A new PHG Foundation report sets out evidence for using tandem mass spectrometry (MS/MS) to screen for an expanded range of inherited conditions in newborn babies. Newborn screening allows early diagnosis of rare but serious diseases, typically those where prompt medical intervention can prevent serious adverse outcomes.
The current UK newborn screening programme, first initiated in 1969, is relatively conservative in scope in comparison with that in some other countries, screening for phenylketonuria, congenital hypothyroidism, sickle-cell disorders (haemoglobinopathies), cystic fibrosis and Medium Chain Acyl CoA Dehydrogenase Deficiency (MCADD). This contrasts with the position in the US, where a core panel of 29 conditions is screening for across the country, with an additional 25 secondary conditions that may optionally be added (see previous news).
The addition of MCADD to the UK screening panel in 2007-8 (see previous news) involved the introduction of MS/MS technology, making it feasible to simultaneously test for additional conditions for little additional cost using the same technique and equipment. However, deciding whether new conditions should be screened for is not straightforward, since evaluating the clinical, economic and ethical issues is particularly difficult for very rare conditions for which little data is available (see previous news).
Recently, pressure to consider expansion of the current UK screening panel in the light of advances in not only diagnostic potential but also improved treatment options has been mounting from both clinicians and families of affected children.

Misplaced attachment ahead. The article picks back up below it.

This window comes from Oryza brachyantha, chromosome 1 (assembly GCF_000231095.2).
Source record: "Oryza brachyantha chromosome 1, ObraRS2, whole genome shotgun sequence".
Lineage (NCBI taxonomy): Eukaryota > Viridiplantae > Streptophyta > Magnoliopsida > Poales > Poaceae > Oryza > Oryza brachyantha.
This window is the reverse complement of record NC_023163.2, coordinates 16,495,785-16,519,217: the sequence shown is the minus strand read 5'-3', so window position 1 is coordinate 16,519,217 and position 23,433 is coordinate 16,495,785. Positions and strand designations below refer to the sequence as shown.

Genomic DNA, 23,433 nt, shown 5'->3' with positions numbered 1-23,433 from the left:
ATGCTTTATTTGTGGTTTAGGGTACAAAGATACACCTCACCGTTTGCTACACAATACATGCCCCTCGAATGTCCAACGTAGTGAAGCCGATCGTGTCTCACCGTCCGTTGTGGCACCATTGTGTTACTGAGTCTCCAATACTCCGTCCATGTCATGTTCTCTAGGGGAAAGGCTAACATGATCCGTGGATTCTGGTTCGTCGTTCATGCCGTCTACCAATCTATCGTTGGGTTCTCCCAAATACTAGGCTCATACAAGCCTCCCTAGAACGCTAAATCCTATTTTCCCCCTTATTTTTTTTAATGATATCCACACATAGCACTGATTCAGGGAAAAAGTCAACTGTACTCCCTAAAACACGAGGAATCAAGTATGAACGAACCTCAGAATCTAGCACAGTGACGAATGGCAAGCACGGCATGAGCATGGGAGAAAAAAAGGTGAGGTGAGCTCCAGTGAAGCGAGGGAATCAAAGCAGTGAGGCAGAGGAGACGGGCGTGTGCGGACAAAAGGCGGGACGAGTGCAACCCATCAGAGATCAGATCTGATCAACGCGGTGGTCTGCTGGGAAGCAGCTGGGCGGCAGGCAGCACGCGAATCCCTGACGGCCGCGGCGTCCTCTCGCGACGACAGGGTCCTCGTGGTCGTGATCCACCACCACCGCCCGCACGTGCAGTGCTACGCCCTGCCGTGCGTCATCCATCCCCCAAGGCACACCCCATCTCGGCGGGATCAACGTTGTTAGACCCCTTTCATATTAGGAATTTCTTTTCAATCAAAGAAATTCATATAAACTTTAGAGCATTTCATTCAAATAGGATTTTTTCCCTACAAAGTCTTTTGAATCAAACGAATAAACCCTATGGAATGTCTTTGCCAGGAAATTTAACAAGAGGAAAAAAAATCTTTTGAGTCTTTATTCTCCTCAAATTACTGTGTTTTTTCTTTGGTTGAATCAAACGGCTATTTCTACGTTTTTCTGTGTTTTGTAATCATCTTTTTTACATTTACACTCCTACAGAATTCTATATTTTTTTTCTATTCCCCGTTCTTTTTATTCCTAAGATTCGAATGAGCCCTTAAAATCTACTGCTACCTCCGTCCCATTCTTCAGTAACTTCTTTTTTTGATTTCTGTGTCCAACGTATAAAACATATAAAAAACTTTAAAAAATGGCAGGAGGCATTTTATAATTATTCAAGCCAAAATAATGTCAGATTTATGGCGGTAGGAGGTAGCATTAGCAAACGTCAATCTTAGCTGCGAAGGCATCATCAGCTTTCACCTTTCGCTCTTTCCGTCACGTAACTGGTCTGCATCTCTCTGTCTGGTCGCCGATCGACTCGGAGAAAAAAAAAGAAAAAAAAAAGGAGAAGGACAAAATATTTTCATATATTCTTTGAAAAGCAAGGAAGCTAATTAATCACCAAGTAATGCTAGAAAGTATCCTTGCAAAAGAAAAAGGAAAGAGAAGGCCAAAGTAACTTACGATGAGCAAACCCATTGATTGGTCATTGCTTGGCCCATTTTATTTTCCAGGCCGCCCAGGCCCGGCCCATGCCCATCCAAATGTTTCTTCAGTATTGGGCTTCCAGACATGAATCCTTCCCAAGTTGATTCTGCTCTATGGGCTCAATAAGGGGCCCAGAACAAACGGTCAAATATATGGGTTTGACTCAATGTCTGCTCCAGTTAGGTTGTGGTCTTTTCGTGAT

The report Expanded newborn screening: A review of the evidence, funded by the National Institute of Health Research Collaboration for Leadership in Applied Health Research and Care - South Yorkshire (CLAHRC-SY), examines the evidence to support introduction of five additional rare inherited metabolic diseases (IMDs) considered to be strong candidates by experts in the field:
- Maple Syrup Urine Disease (MSUD)
- Glutaric Aciduria Type I (GA1)
- Isovaleric Acidaemia (IVA)
- Long-chain 3-hydroxyacyl CoA dehydrogenase deficiency (LCHADD)
It concludes that there is potential to reduce death and severe disability caused by these conditions in a cost-effective manner, and proposes that a pilot study is required to more fully assess cost-effectiveness, quality standards and patient outcomes, taking into account issues such as the availability of appropriate specialist care for babies diagnosed with these IMDs and the need for resources to support patients and families. These findings were presented to the UK National Screening Committee earlier this year.